US8861282B2 - Method and apparatus for program and erase of select gate transistors - Google Patents

Method and apparatus for program and erase of select gate transistors Download PDF

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US8861282B2
US8861282B2 US13739673 US201313739673A US8861282B2 US 8861282 B2 US8861282 B2 US 8861282B2 US 13739673 US13739673 US 13739673 US 201313739673 A US201313739673 A US 201313739673A US 8861282 B2 US8861282 B2 US 8861282B2
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erase
verify
select gate
transistors
sgd
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US20140198575A1 (en )
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Deepanshu Dutta
Yan Li
Masaaki Higashitani
Mohan Dunga
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SanDisk Technologies LLC
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SanDisk Technologies LLC
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    • GPHYSICS
    • G11INFORMATION STORAGE
    • G11CSTATIC STORES
    • G11C16/00Erasable programmable read-only memories
    • G11C16/02Erasable programmable read-only memories electrically programmable
    • G11C16/06Auxiliary circuits, e.g. for writing into memory
    • G11C16/34Determination of programming status, e.g. threshold voltage, overprogramming or underprogramming, retention
    • G11C16/3436Arrangements for verifying correct programming or erasure
    • G11C16/344Arrangements for verifying correct erasure or for detecting overerased cells
    • G11C16/3445Circuits or methods to verify correct erasure of nonvolatile memory cells
    • GPHYSICS
    • G11INFORMATION STORAGE
    • G11CSTATIC STORES
    • G11C16/00Erasable programmable read-only memories
    • G11C16/02Erasable programmable read-only memories electrically programmable
    • G11C16/04Erasable programmable read-only memories electrically programmable using variable threshold transistors, e.g. FAMOS
    • G11C16/0466Erasable programmable read-only memories electrically programmable using variable threshold transistors, e.g. FAMOS comprising cells with charge storage in an insulating layer, e.g. metal-nitride-oxide-silicon [MNOS], silicon-oxide-nitride-oxide-silicon [SONOS]
    • GPHYSICS
    • G11INFORMATION STORAGE
    • G11CSTATIC STORES
    • G11C16/00Erasable programmable read-only memories
    • G11C16/02Erasable programmable read-only memories electrically programmable
    • G11C16/04Erasable programmable read-only memories electrically programmable using variable threshold transistors, e.g. FAMOS
    • G11C16/0483Erasable programmable read-only memories electrically programmable using variable threshold transistors, e.g. FAMOS comprising cells having several storage transistors connected in series
    • GPHYSICS
    • G11INFORMATION STORAGE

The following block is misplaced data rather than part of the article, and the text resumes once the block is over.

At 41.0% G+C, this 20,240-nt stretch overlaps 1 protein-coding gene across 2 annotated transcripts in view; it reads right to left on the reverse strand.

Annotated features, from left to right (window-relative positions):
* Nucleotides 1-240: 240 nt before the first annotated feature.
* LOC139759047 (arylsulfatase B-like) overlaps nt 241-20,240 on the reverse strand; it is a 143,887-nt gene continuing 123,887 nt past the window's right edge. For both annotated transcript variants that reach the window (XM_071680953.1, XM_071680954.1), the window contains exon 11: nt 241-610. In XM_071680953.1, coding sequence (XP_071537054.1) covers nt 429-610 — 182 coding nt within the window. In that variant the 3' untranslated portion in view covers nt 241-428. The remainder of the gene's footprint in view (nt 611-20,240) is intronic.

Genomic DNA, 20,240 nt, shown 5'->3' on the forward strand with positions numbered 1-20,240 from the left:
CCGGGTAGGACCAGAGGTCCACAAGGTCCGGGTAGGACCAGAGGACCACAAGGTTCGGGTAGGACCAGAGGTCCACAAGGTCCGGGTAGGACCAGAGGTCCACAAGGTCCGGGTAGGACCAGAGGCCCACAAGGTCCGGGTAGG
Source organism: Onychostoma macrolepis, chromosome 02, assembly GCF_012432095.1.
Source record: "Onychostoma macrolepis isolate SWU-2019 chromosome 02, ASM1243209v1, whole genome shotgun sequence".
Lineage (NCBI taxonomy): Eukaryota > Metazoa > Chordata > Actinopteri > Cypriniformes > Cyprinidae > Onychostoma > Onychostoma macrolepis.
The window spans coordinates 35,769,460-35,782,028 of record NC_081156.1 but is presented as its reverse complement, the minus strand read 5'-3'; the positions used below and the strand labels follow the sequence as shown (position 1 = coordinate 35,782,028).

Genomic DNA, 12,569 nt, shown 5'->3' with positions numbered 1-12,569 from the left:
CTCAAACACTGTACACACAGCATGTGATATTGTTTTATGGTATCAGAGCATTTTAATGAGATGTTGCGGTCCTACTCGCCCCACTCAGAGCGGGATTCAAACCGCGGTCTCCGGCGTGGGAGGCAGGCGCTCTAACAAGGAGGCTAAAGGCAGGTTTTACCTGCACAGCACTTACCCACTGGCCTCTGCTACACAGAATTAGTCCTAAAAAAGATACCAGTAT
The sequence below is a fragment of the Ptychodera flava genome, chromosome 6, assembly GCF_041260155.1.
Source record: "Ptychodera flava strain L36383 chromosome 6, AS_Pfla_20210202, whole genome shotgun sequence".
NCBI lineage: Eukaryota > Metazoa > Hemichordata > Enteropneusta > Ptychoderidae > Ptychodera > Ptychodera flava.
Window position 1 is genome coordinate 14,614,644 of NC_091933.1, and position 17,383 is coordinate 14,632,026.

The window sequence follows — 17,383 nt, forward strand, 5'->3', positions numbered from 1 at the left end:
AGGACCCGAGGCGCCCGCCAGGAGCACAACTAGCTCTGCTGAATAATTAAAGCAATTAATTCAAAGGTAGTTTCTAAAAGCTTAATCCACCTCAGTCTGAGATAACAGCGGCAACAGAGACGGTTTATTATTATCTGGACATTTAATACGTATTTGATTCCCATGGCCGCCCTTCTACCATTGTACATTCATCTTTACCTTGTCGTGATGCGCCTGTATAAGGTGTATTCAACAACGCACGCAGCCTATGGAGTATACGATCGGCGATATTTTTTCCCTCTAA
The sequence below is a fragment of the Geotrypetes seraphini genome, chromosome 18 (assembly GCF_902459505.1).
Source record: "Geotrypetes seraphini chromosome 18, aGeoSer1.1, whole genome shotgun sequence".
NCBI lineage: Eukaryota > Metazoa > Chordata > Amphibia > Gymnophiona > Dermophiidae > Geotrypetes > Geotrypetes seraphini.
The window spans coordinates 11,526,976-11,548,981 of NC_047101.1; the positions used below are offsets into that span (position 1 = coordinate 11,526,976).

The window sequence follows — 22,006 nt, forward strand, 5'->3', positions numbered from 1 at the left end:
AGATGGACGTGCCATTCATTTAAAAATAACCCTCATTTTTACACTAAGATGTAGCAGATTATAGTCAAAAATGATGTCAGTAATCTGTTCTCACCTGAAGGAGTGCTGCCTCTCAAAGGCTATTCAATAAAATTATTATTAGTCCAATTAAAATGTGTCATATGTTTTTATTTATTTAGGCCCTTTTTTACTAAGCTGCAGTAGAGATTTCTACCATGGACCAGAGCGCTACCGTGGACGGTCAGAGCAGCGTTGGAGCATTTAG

• G11CSTATIC STORES
    • G11C16/00Erasable programmable read-only memories
    • G11C16/02Erasable programmable read-only memories electrically programmable
    • G11C16/06Auxiliary circuits, e.g. for writing into memory
    • G11C16/10Programming or data input circuits
    • G11C16/14Circuits for erasing electrically, e.g. erase voltage switching circuits
    • GPHYSICS
    • G11INFORMATION STORAGE
    • G11CSTATIC STORES
    • G11C16/00Erasable programmable read-only memories
    • G11C16/02Erasable programmable read-only memories electrically programmable
    • G11C16/06Auxiliary circuits, e.g. for writing into memory
    • G11C16/34Determination of programming status, e.g. threshold voltage, overprogramming or underprogramming, retention
    • G11C16/3418Disturbance prevention or evaluation; Refreshing of disturbed memory data
    • GPHYSICS
    • G11INFORMATION STORAGE
    • G11CSTATIC STORES
    • G11C16/00Erasable programmable read-only memories
    • G11C16/02Erasable programmable read-only memories electrically programmable
    • G11C16/06Auxiliary circuits, e.g. for writing into memory
    • G11C16/34Determination of programming status, e.g. threshold voltage, overprogramming or underprogramming, retention
    • G11C16/3436Arrangements for verifying correct programming or erasure
    • GPHYSICS
    • G11INFORMATION STORAGE
    • G11CSTATIC STORES
    • G11C16/00Erasable programmable read-only memories
    • G11C16/02Erasable programmable read-only memories electrically programmable
    • G11C16/06Auxiliary circuits, e.g. for writing into memory
    • G11C16/34Determination of programming status, e.g. threshold voltage, overprogramming or underprogramming, retention
    • G11C16/349Arrangements for evaluating degradation, retention or wearout, e.g. by counting erase cycles
    • HELECTRICITY
    • H01BASIC ELECTRIC ELEMENTS
    • H01LSEMICONDUCTOR DEVICES; ELECTRIC SOLID STATE DEVICES NOT OTHERWISE PROVIDED FOR
    • H01L27/00Devices consisting of a plurality of semiconductor or other solid-state components formed in or on a common substrate
    • H01L27/02Devices consisting of a plurality of semiconductor or other solid-state components formed in or on a common substrate including semiconductor components specially adapted for rectifying, oscillating, amplifying or switching and having at least one potential-jump barrier or surface barrier; including integrated passive circuit elements with at least one potential-jump barrier or surface barrier
    • H01L27/0203Particular design considerations for integrated circuits
    • H01L27/0248Particular design considerations for integrated circuits for electrical or thermal protection, e.g. electrostatic discharge [ESD] protection
    • H01L27/0251Particular design considerations for integrated circuits for electrical or thermal protection, e.g. electrostatic discharge [ESD] protection for MOS devices